Portmeirion in Wales could easily be mistaken for a village in Italy

·2-min read
Photo credit: Edward Haylan
Photo credit: Edward Haylan

As you arrive in the unique village of Portmeirion and wander through its quaint streets of pastel-coloured buildings you could be forgiven for thinking you'd arrived on the Italian Riviera.

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Set in rural North Wales, this picturesque destination is just outside the boundaries of the stunning Snowdonia National Park.

So what is this story of this unique village that looks distinctly Mediterranean, despite being right on our doorsteps here in the UK?

Photo credit: Ramiro Olaciregui
Photo credit: Ramiro Olaciregui

The village was the vision of the influential architect and landscape designer Sir Clough Williams-Ellis. His vision was to build a town inspired by a Mediterranean piazza and when he found a site close to his hometown in North Wales, his dream became a reality.

He acquired the site in 1925, and work soon began on developing Portmeirion. Williams-Ellis wanted to show that a naturally beautiful area could be developed in a way that wouldn't spoil the surrounding scenery and actually enhance the environment.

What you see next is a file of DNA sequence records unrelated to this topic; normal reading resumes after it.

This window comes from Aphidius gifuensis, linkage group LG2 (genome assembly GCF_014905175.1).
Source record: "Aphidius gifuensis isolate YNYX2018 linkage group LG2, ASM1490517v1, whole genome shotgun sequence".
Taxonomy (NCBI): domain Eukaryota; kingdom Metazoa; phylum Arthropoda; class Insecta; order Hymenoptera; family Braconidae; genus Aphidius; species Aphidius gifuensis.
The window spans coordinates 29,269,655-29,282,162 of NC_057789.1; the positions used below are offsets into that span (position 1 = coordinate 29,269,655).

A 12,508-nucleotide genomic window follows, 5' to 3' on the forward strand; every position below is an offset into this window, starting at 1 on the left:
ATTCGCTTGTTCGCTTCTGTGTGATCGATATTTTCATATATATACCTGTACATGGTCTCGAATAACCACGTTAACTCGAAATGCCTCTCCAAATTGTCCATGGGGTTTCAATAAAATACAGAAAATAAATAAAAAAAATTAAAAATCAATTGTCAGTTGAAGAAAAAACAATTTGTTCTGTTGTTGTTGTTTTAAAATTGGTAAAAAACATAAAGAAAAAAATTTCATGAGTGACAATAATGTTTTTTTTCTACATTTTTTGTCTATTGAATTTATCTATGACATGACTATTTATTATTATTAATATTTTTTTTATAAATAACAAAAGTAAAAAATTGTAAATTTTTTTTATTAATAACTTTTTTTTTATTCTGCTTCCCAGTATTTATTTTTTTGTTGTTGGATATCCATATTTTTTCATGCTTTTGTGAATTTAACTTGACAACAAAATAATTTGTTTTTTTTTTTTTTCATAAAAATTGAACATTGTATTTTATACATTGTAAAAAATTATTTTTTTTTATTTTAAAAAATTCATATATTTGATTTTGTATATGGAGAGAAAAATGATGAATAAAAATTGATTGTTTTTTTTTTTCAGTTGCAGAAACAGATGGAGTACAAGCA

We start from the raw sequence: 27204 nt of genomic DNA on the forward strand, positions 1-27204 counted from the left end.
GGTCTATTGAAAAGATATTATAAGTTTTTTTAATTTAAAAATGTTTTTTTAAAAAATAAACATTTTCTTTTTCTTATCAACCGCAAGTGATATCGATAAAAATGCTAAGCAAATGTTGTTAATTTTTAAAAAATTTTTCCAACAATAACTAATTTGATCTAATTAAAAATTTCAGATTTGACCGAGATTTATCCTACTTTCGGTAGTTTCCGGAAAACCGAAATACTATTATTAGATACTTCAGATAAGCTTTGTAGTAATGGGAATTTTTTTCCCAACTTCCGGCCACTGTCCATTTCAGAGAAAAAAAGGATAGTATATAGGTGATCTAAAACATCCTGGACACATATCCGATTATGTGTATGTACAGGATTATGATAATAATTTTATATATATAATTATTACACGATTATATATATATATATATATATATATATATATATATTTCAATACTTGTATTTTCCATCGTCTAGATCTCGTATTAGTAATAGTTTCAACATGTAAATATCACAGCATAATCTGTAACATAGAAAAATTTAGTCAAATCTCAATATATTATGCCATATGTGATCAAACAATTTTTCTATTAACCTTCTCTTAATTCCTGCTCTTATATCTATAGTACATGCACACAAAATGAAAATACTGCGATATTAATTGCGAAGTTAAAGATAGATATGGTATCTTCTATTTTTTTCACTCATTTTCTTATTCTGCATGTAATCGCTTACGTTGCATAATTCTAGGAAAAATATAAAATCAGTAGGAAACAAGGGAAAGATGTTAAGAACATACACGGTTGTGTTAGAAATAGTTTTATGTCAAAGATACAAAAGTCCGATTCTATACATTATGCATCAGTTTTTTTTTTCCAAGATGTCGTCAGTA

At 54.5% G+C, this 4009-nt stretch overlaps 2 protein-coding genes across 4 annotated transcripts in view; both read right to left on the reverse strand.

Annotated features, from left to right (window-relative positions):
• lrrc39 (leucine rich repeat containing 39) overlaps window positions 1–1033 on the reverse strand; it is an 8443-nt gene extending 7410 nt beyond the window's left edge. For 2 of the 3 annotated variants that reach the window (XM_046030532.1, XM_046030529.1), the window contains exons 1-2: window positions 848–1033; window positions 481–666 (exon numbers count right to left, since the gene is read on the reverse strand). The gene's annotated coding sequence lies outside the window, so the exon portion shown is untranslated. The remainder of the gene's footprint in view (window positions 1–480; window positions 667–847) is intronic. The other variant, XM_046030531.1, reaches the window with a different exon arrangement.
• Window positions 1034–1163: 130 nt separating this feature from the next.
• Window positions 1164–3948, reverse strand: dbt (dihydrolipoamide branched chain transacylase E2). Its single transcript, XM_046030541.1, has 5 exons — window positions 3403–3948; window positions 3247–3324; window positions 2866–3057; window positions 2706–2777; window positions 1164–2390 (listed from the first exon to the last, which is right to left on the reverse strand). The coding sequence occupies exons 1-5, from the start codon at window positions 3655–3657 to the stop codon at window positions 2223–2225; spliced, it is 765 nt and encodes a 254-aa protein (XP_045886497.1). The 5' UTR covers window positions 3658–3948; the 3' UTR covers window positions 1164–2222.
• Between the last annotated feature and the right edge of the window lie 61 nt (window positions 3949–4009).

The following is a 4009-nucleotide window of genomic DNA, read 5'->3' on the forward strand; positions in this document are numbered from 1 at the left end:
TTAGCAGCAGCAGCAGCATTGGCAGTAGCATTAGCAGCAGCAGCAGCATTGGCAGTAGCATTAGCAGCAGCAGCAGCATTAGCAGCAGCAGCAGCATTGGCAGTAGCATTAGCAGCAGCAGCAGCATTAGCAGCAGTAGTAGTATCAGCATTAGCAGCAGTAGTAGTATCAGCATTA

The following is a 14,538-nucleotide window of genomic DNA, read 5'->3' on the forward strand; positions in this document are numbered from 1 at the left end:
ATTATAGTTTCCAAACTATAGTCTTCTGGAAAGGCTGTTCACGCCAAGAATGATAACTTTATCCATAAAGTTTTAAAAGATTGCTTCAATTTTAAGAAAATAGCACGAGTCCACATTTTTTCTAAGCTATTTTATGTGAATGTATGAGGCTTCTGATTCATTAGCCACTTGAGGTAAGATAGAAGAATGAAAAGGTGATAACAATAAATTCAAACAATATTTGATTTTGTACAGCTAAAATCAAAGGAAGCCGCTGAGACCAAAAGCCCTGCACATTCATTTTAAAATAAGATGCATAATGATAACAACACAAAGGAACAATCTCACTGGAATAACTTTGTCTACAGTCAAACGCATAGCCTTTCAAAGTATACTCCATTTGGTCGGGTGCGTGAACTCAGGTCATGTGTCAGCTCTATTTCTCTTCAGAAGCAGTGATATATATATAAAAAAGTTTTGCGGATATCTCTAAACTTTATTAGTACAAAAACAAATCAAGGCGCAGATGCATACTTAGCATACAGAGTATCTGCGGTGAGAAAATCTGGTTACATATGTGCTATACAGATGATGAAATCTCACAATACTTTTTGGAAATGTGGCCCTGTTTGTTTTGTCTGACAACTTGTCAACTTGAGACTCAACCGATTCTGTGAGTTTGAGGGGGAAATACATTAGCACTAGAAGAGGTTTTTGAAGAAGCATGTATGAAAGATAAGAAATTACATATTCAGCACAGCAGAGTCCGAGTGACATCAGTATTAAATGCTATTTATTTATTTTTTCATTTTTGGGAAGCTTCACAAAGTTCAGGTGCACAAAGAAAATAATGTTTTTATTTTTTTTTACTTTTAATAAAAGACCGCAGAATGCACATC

Endangered buildings and artefacts from all around the world were brought to Portmeirion and reconstructed as the grand porticoes and brightly coloured terracotta-roofed houses you see today.

Photo credit: Getty Images
Photo credit: Getty Images

This passion project took around 50 years to complete, and today it delights tourists from all over the UK and further afield throughout the year, although it's especially wonderful for a sunny summer holiday. Visitors love to stroll around the streets and see the colour-washed buildings, the pretty central piazza and the verdant gardens.

The subtropical forest here is well worth a visit, too. It's home to some of Britain's largest trees, a derelict castle and a selection of rare flowers, with 70 acres of lush greenery to explore.

You'll also find wonderful white sandy beaches on the Dwyryd Estuary, which Portmeirion overlooks and where you can spend time exploring hidden caves and gullies or simply relaxing with an ice cream.

Photo credit: joe daniel price - Getty Images
Photo credit: joe daniel price - Getty Images

When the weather is less Mediterranean than the architecture, there is still plenty to do, with excellent restaurants, shops, a town hall with a 1950s style café, and a spa offering a range of treatments.

Tempted by a trip to this eccentric Italianate village? You can visit on Prima's five-day heritage rail tour of Wales, with departures between May and October 2022.

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